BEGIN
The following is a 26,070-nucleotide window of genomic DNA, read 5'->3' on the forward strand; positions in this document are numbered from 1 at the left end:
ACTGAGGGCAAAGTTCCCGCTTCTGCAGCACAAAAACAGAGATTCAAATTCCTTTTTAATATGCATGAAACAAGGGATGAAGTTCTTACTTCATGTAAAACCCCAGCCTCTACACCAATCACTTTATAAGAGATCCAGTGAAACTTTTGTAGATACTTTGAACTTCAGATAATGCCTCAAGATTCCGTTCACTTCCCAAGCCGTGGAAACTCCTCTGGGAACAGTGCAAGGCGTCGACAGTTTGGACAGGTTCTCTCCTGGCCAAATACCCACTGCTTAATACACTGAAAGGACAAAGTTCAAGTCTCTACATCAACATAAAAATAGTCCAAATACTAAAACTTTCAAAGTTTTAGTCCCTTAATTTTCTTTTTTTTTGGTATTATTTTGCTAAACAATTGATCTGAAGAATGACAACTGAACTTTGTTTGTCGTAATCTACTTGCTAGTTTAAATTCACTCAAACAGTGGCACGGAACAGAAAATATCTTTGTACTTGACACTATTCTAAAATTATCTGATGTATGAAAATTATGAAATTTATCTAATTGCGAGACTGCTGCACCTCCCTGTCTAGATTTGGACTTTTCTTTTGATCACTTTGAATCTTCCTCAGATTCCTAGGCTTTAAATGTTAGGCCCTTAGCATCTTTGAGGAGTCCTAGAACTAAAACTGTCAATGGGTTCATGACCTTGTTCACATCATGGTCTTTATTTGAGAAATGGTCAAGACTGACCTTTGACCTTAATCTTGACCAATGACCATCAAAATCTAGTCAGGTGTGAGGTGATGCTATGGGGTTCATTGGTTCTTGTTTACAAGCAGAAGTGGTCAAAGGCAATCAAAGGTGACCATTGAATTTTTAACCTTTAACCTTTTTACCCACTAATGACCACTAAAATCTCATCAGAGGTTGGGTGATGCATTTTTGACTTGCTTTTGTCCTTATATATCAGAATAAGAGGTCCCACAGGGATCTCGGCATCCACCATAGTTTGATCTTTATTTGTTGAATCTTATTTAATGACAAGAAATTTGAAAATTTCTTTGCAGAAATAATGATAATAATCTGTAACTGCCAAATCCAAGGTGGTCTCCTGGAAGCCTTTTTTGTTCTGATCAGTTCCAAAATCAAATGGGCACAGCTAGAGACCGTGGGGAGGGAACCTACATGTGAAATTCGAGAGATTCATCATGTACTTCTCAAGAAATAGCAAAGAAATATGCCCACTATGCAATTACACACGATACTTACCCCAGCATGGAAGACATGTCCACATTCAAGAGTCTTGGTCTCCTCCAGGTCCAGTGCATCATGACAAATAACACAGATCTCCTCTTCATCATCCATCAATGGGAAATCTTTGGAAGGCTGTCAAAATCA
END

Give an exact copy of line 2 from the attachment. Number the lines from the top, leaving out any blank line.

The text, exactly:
ACTGAGGGCAAAGTTCCCGCTTCTGCAGCACAAAAACAGAGATTCAAATTCCTTTTTAATATGCATGAAACAAGGGATGAAGTTCTTACTTCATGTAAAACCCCAGCCTCTACACCAATCACTTTATAAGAGATCCAGTGAAACTTTTGTAGATACTTTGAACTTCAGATAATGCCTCAAGATTCCGTTCACTTCCCAAGCCGTGGAAACTCCTCTGGGAACAGTGCAAGGCGTCGACAGTTTGGACAGGTTCTCTCCTGGCCAAATACCCACTGCTTAATACACTGAAAGGACAAAGTTCAAGTCTCTACATCAACATAAAAATAGTCCAAATACTAAAACTTTCAAAGTTTTAGTCCCTTAATTTTCTTTTTTTTTGGTATTATTTTGCTAAACAATTGATCTGAAGAATGACAACTGAACTTTGTTTGTCGTAATCTACTTGCTAGTTTAAATTCACTCAAACAGTGGCACGGAACAGAAAATATCTTTGTACTTGACACTATTCTAAAATTATCTGATGTATGAAAATTATGAAATTTATCTAATTGCGAGACTGCTGCACCTCCCTGTCTAGATTTGGACTTTTCTTTTGATCACTTTGAATCTTCCTCAGATTCCTAGGCTTTAAATGTTAGGCCCTTAGCATCTTTGAGGAGTCCTAGAACTAAAACTGTCAATGGGTTCATGACCTTGTTCACATCATGGTCTTTATTTGAGAAATGGTCAAGACTGACCTTTGACCTTAATCTTGACCAATGACCATCAAAATCTAGTCAGGTGTGAGGTGATGCTATGGGGTTCATTGGTTCTTGTTTACAAGCAGAAGTGGTCAAAGGCAATCAAAGGTGACCATTGAATTTTTAACCTTTAACCTTTTTACCCACTAATGACCACTAAAATCTCATCAGAGGTTGGGTGATGCATTTTTGACTTGCTTTTGTCCTTATATATCAGAATAAGAGGTCCCACAGGGATCTCGGCATCCACCATAGTTTGATCTTTATTTGTTGAATCTTATTTAATGACAAGAAATTTGAAAATTTCTTTGCAGAAATAATGATAATAATCTGTAACTGCCAAATCCAAGGTGGTCTCCTGGAAGCCTTTTTTGTTCTGATCAGTTCCAAAATCAAATGGGCACAGCTAGAGACCGTGGGGAGGGAACCTACATGTGAAATTCGAGAGATTCATCATGTACTTCTCAAGAAATAGCAAAGAAATATGCCCACTATGCAATTACACACGATACTTACCCCAGCATGGAAGACATGTCCACATTCAAGAGTCTTGGTCTCCTCCAGGTCCAGTGCATCATGACAAATAACACAGATCTCCTCTTCATCATCCATCAATGGGAAATCTTTGGAAGGCTGTCAAAATCA